“We as cities recognized from the beginning that we are enormously important as implementers. A lot of it is going to be left to us, as cities and states, to implement, either directly or where we have a really important role,” Sellers-Garcia said about his role in carrying out the new climate law’s programs.

He said Boston is particularly well-positioned to take advantage of the Inflation Reduction Act because it already sets aggressive decarbonization goals, particularly for transportation and buildings, and has programs in place to build out a workforce targeted to those goals. The climate law can help fund those initiatives.

“We’re getting ourselves ready to understand what the scale of new funding can do within our existing way of doing things, which is a leg up over letting the funding drive the creation of something new,” he said.

Sellers-Garcia is most excited about the law’s funding for building and home energy efficiency and electrification programs. But he also is focused on the environmental justice, Greenhouse Gas Reduction Fund, and Energy Efficiency and Conservation Block Grant programs.

Concern over rural, poor areas

Deslatte, the professor at Indiana University, said that the money for cities will be spent, but he has concerns about whether poorer, rural or other disadvantaged areas will get what they need.

He commissioned a survey last year, before the Inflation Reduction Act passed, on sustainability programs for cities above 20,000 in population. It found that just 47 percent had any dedicated sustainability staff and just 41 percent had never applied for a sustainability grant.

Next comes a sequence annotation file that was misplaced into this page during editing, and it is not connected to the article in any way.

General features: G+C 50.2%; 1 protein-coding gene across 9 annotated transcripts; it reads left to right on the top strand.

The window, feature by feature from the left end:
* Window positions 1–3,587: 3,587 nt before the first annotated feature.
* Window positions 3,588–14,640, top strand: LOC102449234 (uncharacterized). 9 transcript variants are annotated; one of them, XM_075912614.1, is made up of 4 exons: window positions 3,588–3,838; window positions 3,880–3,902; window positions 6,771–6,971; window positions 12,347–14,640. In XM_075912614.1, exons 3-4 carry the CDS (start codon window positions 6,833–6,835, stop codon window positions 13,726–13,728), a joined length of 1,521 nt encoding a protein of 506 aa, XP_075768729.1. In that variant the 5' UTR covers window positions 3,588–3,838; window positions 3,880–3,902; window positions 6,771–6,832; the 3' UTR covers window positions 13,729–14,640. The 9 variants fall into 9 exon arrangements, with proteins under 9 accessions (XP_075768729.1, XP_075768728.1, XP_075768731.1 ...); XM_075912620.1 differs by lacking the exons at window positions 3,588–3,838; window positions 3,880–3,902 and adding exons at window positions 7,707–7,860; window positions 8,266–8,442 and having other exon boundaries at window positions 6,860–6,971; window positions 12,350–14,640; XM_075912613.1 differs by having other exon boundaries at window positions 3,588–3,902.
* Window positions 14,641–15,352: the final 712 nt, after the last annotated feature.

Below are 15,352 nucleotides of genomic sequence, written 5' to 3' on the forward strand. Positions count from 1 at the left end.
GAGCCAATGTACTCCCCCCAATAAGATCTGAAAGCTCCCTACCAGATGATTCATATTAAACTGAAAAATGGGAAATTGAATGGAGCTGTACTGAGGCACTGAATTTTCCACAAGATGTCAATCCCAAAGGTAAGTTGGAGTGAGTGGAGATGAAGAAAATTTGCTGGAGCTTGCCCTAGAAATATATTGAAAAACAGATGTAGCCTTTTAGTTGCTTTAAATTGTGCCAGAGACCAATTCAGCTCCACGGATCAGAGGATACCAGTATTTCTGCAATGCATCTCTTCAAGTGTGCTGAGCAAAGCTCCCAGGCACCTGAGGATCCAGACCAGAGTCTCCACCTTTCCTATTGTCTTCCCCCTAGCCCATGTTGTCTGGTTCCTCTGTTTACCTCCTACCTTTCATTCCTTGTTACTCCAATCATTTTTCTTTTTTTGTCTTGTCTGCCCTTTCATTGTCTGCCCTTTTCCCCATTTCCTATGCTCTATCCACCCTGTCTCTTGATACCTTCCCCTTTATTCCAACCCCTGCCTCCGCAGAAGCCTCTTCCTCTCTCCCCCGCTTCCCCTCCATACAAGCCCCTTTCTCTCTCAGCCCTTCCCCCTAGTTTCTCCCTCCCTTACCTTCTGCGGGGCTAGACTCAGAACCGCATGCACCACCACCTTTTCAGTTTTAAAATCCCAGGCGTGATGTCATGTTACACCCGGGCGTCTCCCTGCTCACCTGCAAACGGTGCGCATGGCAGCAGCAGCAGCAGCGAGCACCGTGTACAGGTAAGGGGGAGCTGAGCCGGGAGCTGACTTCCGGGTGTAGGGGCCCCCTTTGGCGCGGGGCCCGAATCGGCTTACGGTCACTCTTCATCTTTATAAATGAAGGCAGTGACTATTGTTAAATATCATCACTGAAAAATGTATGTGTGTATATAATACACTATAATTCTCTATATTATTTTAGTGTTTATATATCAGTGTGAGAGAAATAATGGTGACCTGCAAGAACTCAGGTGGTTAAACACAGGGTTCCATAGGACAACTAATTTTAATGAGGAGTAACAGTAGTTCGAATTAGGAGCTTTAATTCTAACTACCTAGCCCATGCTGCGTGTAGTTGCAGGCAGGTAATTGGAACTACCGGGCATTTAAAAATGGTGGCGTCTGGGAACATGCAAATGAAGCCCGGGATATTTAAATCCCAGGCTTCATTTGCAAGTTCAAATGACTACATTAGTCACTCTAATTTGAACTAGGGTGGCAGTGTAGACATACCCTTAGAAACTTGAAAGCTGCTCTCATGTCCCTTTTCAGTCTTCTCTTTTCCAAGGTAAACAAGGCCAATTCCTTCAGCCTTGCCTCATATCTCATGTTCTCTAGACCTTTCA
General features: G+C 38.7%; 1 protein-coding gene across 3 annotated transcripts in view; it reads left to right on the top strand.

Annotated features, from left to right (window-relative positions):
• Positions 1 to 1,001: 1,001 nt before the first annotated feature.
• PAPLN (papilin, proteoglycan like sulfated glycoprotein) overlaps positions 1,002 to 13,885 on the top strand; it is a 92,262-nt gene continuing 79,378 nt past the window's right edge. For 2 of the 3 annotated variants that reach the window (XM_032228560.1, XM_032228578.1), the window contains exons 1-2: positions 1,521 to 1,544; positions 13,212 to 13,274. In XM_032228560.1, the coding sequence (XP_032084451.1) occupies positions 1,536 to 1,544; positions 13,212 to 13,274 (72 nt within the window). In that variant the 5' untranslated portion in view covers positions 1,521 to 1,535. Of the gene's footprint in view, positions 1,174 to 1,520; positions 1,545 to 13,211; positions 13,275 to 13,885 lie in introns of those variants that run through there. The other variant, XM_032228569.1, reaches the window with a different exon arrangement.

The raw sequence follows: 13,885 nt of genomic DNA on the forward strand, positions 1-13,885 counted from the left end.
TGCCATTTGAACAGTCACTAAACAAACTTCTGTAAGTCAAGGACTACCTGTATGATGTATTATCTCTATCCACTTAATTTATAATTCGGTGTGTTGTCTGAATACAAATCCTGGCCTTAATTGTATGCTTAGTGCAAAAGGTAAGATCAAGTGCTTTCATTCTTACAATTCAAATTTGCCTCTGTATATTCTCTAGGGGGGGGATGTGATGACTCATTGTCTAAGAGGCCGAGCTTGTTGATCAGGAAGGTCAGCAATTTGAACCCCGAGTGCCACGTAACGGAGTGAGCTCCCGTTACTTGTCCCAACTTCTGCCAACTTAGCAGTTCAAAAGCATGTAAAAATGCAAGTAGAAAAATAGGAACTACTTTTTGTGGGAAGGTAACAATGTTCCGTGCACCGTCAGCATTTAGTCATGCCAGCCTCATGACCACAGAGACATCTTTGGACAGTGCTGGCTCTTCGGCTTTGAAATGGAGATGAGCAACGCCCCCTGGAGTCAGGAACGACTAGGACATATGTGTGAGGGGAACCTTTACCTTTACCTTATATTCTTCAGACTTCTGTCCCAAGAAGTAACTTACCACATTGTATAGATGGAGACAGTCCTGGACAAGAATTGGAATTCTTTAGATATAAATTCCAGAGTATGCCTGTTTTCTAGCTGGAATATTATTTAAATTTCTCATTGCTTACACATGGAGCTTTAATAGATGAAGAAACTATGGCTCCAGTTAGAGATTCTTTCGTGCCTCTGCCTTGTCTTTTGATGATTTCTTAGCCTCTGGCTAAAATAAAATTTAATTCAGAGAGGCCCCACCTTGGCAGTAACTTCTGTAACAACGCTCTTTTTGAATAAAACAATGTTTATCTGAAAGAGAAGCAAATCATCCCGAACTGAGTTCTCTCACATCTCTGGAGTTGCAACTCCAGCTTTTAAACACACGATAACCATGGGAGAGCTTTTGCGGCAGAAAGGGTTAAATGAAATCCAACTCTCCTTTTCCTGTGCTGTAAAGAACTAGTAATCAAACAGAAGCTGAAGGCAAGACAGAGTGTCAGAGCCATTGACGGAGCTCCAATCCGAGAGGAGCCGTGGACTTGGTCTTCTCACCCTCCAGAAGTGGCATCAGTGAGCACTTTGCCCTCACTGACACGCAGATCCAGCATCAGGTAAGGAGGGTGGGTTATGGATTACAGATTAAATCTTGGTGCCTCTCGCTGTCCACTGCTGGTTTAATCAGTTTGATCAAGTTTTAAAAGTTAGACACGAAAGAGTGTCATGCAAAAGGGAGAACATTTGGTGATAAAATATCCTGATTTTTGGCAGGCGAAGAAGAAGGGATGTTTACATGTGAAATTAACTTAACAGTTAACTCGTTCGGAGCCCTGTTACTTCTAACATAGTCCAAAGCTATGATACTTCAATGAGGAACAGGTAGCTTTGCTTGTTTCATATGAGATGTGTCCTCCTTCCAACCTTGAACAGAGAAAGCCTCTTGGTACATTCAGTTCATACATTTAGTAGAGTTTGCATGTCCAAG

“What we tend to see in the research on local government sustainability and climate action is that the governments that are the most active are the governments that are generally wealthier, have more resources. And unfortunately, those are the governments that, all other things being equal, will be more competitive for these grants,” he said.

Deslatte encouraged the federal government to be more proactive in its outreach to cities and to learn some lessons from past major laws that benefitted local governments, like the 2009 stimulus bill. He cited the Department of Energy’s help for cities on messaging and public relations for Recovery Act programs, which was meant to push back against local opposition stemming from that law.

At risk is “disproportionate” results from the law.

“We’re going to have two different landscapes that emerge. Some of them will benefit massively from these investments and others will be further disinvested in,” he said. “That’s a very real concern, especially in rural areas and areas that don’t have as much community wealth.”